Do you have healthy and nutritious habits? Or are you a die-hard fan of those rich foods you grew up eating? As someone concerned with health and nutrition, I have done a lot of research on this subject.
I have personally fought pre-diabetes and worked with a team of doctors to determine the best way to eat at this latter stage of my life.
Trying to educate others, however, isn’t always so easy. In speaking with friends close to my age, I often hear the old refrain, “But I’ve been eating (insert food here: meat and potatoes, doughnuts, mashed potatoes and gravy) all my life. It hasn’t hurt me yet, and I’m not going to change now.”
Is that really true? Are you confident that you can continue to eat the same way you did as a kid or young adult and feel perfectly healthy as a result?
For most Baby Boomers, much of our food came from a home garden or a local farmer. We appreciated the food on our plates, and pitched in to help with household chores that had yet to be transformed by automation.
Every year my mother planted a huge garden and at the end of the growing season, she canned what was left. For grocery shopping, she pulled me in a little red wagon to the market. The butcher would hand us paper-wrapped packages of fresh meat cut to order.
Then we put a few staples in our cart including rice, beans, flour, and sugar. After putting our groceries in the wagon, we’d head for home. Mom would then bake a loaf of bread and make a pie for that night’s after-dinner dessert. I learned the value of buying and enjoying fresh food.
Like many women in the Sixty and Me community, my siblings and I were expected to play outdoors as much as possible. We had daily chore lists. My mother refused to buy a dryer and we had to hang our clean clothes outside on the clothesline. We did this even in the middle of a Wisconsin winter, as long as it wasn’t snowing.
When old enough, each of us kids were expected to work in the family business. I started delivering auto parts before I could drive, taking them on foot to nearby repair shops. This gave me a deep work ethic and strong muscles as well.
No doubt today you spend more time posting photos to Facebook or surfing the Internet than scrubbing floors by hand or baking bread from scratch. I’m not implying that we are all sluggards, but we just don’t have need to maintain the same level of physical activity we once did.
In addition, our bodies have changed. We don’t need the same number or type of calories that was necessary to sustain our growing bodies.
Food itself has changed over time, too. In decades’ past, farmers and food manufacturers didn’t use the chemicals, antibiotics, and processing methods they do today.
All of our dairy products were organic. Remember drinking milk that came in a pail straight from the cow or goat? Today, that unpasteurized and unprocessed milk is prohibited from being sold publicly.
A modern concern is genetically modified food. These are crops that are dusted with chemicals.
That starchy corn, which is nothing like we had when growing up, is an essential part of the human diet, too. It is a main ingredient in everything from soda to cheese spread to margarine. While corn isn’t inherently bad, it is not good in large doses, especially when it is an additive in nearly every processed food.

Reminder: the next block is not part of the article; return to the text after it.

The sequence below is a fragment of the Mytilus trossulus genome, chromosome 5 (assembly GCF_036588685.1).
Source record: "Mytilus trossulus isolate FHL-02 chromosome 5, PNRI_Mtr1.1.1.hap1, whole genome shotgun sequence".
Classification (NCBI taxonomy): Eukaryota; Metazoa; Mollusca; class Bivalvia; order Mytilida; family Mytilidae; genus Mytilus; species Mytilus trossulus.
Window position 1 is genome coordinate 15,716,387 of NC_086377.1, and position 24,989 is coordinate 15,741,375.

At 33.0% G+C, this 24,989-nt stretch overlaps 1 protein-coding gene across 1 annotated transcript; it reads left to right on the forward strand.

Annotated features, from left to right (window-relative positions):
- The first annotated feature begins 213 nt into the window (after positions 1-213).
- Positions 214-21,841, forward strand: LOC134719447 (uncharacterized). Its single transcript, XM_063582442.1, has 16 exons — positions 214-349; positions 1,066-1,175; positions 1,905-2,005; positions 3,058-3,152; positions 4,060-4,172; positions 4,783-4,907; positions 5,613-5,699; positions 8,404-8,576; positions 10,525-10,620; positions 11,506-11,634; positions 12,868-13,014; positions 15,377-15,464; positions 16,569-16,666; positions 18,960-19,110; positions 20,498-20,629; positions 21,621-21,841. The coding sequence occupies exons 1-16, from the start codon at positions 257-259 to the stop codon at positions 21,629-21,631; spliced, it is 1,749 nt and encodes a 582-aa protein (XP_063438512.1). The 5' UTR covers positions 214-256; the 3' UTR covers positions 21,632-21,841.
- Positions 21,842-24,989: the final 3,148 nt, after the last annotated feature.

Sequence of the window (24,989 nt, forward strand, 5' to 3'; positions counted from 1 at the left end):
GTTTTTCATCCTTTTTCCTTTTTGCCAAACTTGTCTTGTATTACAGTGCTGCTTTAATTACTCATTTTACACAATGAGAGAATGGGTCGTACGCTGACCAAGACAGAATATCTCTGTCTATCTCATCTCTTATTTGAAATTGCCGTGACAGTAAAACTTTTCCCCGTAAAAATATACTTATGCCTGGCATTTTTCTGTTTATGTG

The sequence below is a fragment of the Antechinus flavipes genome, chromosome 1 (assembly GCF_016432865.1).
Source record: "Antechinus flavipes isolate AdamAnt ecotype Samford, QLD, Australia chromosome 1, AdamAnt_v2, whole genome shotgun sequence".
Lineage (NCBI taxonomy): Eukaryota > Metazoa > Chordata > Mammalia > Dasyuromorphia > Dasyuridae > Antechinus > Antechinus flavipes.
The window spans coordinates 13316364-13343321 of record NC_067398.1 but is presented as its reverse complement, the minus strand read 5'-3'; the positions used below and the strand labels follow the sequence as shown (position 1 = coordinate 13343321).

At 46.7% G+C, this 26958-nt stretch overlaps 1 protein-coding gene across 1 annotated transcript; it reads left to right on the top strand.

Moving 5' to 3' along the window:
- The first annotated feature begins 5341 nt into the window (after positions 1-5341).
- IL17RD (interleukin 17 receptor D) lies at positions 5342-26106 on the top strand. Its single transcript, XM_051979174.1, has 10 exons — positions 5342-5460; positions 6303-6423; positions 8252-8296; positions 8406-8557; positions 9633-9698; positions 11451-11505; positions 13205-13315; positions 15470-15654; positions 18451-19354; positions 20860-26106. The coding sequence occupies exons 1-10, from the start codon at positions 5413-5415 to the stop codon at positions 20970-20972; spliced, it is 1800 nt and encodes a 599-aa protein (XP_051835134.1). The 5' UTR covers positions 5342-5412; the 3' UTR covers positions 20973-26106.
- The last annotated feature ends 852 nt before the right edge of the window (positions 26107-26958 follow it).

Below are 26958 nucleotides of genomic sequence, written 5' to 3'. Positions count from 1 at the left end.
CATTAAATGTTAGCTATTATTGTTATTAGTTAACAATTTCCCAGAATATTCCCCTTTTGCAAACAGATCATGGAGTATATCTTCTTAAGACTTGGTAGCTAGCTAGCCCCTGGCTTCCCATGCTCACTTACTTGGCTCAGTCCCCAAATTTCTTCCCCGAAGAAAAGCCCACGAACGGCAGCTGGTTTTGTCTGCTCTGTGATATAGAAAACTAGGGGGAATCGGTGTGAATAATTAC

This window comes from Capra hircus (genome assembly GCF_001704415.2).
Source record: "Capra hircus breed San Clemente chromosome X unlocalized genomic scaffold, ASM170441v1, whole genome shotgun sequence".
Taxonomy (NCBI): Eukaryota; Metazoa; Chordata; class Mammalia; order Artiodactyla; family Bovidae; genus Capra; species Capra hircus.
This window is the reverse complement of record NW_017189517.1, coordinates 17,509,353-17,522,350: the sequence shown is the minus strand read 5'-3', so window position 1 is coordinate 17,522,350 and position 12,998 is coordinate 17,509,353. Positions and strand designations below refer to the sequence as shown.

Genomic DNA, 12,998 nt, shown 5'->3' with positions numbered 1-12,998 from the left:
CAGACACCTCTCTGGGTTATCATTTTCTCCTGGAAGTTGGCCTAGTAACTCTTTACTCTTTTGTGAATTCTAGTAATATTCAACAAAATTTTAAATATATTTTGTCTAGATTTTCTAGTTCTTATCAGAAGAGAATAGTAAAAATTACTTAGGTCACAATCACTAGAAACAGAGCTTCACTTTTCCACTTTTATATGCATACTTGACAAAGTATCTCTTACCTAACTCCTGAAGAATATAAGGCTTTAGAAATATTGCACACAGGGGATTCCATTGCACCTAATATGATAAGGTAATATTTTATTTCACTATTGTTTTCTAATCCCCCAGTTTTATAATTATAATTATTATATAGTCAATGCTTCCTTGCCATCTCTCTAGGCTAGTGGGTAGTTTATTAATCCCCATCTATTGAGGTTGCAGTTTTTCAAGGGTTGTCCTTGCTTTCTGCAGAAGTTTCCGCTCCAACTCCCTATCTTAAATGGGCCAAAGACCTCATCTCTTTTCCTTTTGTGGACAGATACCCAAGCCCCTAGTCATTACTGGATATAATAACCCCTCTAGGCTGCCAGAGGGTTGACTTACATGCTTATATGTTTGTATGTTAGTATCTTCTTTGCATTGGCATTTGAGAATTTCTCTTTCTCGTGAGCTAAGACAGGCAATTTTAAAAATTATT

We also followed trends. For example, the government told us that a healthy diet was one low in fat, so suddenly every item at the market was low fat. To compensate for that bland mouth taste, foods were injected with copious amounts of sugar, both natural and chemical.
More and more of us became obese not because we ate too much fat but because we were ingesting tons of sugar. The truth is, we need fats and they can be part of a healthy diet.
“I got healthy eating larger portions of fried and starchy foods, sugar and red meat,” said no one, ever.
We eat far more processed and fast food today than we did when we were younger, simply due to the fact that it is more readily available. When we were young, going out to eat was a treat and most small towns didn’t even have a fast food restaurant.
Yes, we used to be able to get away with it. But not any longer. That same diet of bacon and eggs with a tall glass of orange juice for breakfast, white bread sandwich and potato chips for lunch with a soda and meatloaf with mashed potatoes and gravy for dinner just isn’t going to cut it anymore.
So let’s stop being stubborn. Let’s eat smaller portions. We can focus on whole, clean, unprocessed foods. Fruits and vegetables should make up the majority of your diet. Add plant-based sources of protein and lighten up on the dairy products.
Also, let’s stay away from simple carbohydrates that cause spikes in your blood sugar. Pass up the cookies and cake and pie. Sugar does not provide a single benefit for your body.
As we grow older, it’s not time to give ourselves license to eat what we darn well please. Instead, it’s time to use the technology we have to become better informed about what constitutes a healthy diet. No more excuses.
What healthy eating habits have you established in your sixties? Have you eliminated any foods that you felt were not healthy for you to consume? Are there any foods that you just don’t eat anymore? Please join the conversation.
Tags Healthy Eating